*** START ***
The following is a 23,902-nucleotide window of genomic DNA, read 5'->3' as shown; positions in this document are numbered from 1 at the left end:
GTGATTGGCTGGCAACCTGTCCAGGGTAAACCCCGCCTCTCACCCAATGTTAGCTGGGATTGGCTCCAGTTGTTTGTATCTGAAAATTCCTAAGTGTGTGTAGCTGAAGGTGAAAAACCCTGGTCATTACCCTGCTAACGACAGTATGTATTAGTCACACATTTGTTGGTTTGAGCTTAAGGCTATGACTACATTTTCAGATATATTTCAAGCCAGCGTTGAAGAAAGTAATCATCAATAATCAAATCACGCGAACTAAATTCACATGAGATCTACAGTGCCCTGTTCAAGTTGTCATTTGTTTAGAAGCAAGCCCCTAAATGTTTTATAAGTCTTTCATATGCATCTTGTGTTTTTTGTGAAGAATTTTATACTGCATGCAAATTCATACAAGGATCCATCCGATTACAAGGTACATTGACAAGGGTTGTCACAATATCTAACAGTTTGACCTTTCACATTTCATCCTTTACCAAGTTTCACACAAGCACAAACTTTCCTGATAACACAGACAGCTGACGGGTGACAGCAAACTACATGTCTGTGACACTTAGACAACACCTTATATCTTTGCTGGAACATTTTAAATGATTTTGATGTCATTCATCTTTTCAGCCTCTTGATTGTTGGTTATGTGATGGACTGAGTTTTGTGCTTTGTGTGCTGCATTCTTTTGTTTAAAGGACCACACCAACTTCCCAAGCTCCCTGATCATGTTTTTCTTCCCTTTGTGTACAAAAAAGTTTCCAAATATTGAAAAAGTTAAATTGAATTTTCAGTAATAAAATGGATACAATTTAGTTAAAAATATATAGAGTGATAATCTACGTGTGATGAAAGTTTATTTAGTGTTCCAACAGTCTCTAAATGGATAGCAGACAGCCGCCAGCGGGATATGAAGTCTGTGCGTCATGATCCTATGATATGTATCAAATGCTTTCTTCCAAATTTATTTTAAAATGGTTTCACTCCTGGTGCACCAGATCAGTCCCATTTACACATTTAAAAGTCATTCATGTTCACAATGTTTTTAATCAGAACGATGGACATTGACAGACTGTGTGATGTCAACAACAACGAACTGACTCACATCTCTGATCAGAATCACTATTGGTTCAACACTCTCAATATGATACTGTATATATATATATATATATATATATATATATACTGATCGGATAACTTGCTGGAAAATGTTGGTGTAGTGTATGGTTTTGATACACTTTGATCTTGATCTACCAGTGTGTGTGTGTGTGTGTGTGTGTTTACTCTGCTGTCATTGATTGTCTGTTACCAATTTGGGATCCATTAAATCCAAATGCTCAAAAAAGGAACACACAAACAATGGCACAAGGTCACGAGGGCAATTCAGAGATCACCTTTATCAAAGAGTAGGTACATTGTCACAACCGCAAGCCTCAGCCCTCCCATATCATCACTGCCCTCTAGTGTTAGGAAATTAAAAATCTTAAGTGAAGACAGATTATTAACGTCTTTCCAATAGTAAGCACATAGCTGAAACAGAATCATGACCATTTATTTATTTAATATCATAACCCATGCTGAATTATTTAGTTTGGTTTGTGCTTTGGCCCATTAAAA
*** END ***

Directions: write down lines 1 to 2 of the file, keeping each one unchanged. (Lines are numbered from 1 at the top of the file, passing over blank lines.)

The following is a 23,902-nucleotide window of genomic DNA, read 5'->3' as shown; positions in this document are numbered from 1 at the left end:
GTGATTGGCTGGCAACCTGTCCAGGGTAAACCCCGCCTCTCACCCAATGTTAGCTGGGATTGGCTCCAGTTGTTTGTATCTGAAAATTCCTAAGTGTGTGTAGCTGAAGGTGAAAAACCCTGGTCATTACCCTGCTAACGACAGTATGTATTAGTCACACATTTGTTGGTTTGAGCTTAAGGCTATGACTACATTTTCAGATATATTTCAAGCCAGCGTTGAAGAAAGTAATCATCAATAATCAAATCACGCGAACTAAATTCACATGAGATCTACAGTGCCCTGTTCAAGTTGTCATTTGTTTAGAAGCAAGCCCCTAAATGTTTTATAAGTCTTTCATATGCATCTTGTGTTTTTTGTGAAGAATTTTATACTGCATGCAAATTCATACAAGGATCCATCCGATTACAAGGTACATTGACAAGGGTTGTCACAATATCTAACAGTTTGACCTTTCACATTTCATCCTTTACCAAGTTTCACACAAGCACAAACTTTCCTGATAACACAGACAGCTGACGGGTGACAGCAAACTACATGTCTGTGACACTTAGACAACACCTTATATCTTTGCTGGAACATTTTAAATGATTTTGATGTCATTCATCTTTTCAGCCTCTTGATTGTTGGTTATGTGATGGACTGAGTTTTGTGCTTTGTGTGCTGCATTCTTTTGTTTAAAGGACCACACCAACTTCCCAAGCTCCCTGATCATGTTTTTCTTCCCTTTGTGTACAAAAAAGTTTCCAAATATTGAAAAAGTTAAATTGAATTTTCAGTAATAAAATGGATACAATTTAGTTAAAAATATATAGAGTGATAATCTACGTGTGATGAAAGTTTATTTAGTGTTCCAACAGTCTCTAAATGGATAGCAGACAGCCGCCAGCGGGATATGAAGTCTGTGCGTCATGATCCTATGATATGTATCAAATGCTTTCTTCCAAATTTATTTTAAAATGGTTTCACTCCTGGTGCACCAGATCAGTCCCATTTACACATTTAAAAGTCATTCATGTTCACAATGTTTTTAATCAGAACGATGGACATTGACAGACTGTGTGATGTCAACAACAACGAACTGACTCACATCTCTGATCAGAATCACTATTGGTTCAACACTCTCAATATGATACTGTATATATATATATATATATATATATATATATACTGATCGGATAACTTGCTGGAAAATGTTGGTGTAGTGTATGGTTTTGATACACTTTGATCTTGATCTACCAGTGTGTGTGTGTGTGTGTGTGTGTTTACTCTGCTGTCATTGATTGTCTGTTACCAATTTGGGATCCATTAAATCCAAATGCTCAAAAAAGGAACACACAAACAATGGCACAAGGTCACGAGGGCAATTCAGAGATCACCTTTATCAAAGAGTAGGTACATTGTCACAACCGCAAGCCTCAGCCCTCCCATATCATCACTGCCCTCTAGTGTTAGGAAATTAAAAATCTTAAGTGAAGACAGATTATTAACGTCTTTCCAATAGTAAGCACATAGCTGAAACAGAATCATGACCATTTATTTATTTAATATCATAACCCATGCTGAATTATTTAGTTTGGTTTGTGCTTTGGCCCATTAAAA